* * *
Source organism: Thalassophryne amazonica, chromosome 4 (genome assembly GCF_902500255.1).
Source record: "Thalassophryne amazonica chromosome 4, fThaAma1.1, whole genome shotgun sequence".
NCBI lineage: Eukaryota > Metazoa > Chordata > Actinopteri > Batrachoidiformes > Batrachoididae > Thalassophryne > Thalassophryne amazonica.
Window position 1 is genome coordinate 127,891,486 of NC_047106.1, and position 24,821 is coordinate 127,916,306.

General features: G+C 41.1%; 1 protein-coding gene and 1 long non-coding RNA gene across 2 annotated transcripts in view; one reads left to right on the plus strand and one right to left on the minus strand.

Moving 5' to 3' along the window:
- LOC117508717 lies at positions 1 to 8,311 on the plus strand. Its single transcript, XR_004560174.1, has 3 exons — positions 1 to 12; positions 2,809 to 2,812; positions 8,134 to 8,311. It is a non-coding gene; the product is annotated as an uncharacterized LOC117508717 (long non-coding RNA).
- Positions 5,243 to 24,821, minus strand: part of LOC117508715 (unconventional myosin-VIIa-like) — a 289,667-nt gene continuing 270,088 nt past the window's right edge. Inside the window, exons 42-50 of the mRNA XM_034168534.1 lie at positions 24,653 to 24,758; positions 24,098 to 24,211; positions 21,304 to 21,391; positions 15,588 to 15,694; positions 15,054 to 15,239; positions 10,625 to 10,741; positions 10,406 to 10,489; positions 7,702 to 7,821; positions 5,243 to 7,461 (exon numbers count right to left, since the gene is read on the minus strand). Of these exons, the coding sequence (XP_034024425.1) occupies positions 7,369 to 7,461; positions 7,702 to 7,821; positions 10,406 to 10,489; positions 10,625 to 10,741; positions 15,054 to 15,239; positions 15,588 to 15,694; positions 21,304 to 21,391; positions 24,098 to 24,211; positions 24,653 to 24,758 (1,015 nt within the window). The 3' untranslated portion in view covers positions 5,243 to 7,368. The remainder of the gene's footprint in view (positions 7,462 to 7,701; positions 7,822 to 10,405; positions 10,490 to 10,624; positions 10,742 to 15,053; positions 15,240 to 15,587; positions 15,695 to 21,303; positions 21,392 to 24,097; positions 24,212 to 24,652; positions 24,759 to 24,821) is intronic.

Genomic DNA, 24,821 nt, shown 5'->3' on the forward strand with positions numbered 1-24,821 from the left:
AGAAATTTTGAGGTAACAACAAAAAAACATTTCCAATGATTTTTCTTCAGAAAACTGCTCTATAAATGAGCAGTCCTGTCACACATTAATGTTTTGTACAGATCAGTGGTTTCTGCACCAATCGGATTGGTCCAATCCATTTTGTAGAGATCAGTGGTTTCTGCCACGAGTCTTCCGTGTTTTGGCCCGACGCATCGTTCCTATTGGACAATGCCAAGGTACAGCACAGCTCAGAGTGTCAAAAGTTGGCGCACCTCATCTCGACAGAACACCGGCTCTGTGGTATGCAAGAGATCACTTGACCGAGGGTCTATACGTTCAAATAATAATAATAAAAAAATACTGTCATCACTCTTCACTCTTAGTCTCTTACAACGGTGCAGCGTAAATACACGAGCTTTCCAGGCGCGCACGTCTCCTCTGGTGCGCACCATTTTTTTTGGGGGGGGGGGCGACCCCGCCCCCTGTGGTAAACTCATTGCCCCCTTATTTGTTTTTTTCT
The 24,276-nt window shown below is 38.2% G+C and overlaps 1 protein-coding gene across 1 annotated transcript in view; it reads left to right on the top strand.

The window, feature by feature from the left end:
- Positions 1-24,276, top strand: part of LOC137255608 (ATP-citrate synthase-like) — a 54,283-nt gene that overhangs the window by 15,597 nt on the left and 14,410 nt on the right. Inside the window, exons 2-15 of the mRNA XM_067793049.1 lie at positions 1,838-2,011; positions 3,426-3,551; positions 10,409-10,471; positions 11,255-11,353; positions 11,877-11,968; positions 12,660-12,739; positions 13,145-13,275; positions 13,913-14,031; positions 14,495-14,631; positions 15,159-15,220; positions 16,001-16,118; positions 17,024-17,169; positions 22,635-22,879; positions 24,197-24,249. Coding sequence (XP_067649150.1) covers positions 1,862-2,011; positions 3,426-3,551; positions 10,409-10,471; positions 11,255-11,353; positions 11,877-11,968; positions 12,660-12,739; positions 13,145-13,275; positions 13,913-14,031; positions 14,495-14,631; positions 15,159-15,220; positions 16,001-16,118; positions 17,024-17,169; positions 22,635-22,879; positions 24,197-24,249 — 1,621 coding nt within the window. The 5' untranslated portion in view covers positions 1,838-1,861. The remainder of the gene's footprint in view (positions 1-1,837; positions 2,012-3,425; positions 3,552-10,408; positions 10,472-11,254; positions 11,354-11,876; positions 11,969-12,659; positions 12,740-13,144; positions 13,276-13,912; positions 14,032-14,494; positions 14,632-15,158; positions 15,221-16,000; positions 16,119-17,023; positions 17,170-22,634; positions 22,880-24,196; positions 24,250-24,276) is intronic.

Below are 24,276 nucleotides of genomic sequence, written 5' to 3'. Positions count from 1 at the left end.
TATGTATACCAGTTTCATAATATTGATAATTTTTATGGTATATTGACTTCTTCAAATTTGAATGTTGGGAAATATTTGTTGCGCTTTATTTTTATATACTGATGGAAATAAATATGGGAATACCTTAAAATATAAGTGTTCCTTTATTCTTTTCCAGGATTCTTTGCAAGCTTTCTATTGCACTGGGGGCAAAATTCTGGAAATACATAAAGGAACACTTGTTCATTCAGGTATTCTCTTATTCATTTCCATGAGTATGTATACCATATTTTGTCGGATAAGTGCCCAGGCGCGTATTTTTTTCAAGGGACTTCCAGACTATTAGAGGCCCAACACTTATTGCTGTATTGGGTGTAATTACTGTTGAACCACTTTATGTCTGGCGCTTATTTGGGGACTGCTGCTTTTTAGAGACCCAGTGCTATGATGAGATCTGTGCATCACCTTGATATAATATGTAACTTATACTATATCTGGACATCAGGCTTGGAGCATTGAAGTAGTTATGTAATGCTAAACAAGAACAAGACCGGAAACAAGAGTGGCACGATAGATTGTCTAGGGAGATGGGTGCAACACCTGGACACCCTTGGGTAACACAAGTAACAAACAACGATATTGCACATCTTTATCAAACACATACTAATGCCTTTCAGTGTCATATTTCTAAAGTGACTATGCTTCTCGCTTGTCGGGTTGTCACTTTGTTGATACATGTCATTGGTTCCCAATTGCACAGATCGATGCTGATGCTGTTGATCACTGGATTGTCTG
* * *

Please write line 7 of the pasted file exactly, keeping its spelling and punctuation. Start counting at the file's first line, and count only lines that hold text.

- LOC117508717 lies at positions 1 to 8,311 on the plus strand. Its single transcript, XR_004560174.1, has 3 exons — positions 1 to 12; positions 2,809 to 2,812; positions 8,134 to 8,311. It is a non-coding gene; the product is annotated as an uncharacterized LOC117508717 (long non-coding RNA).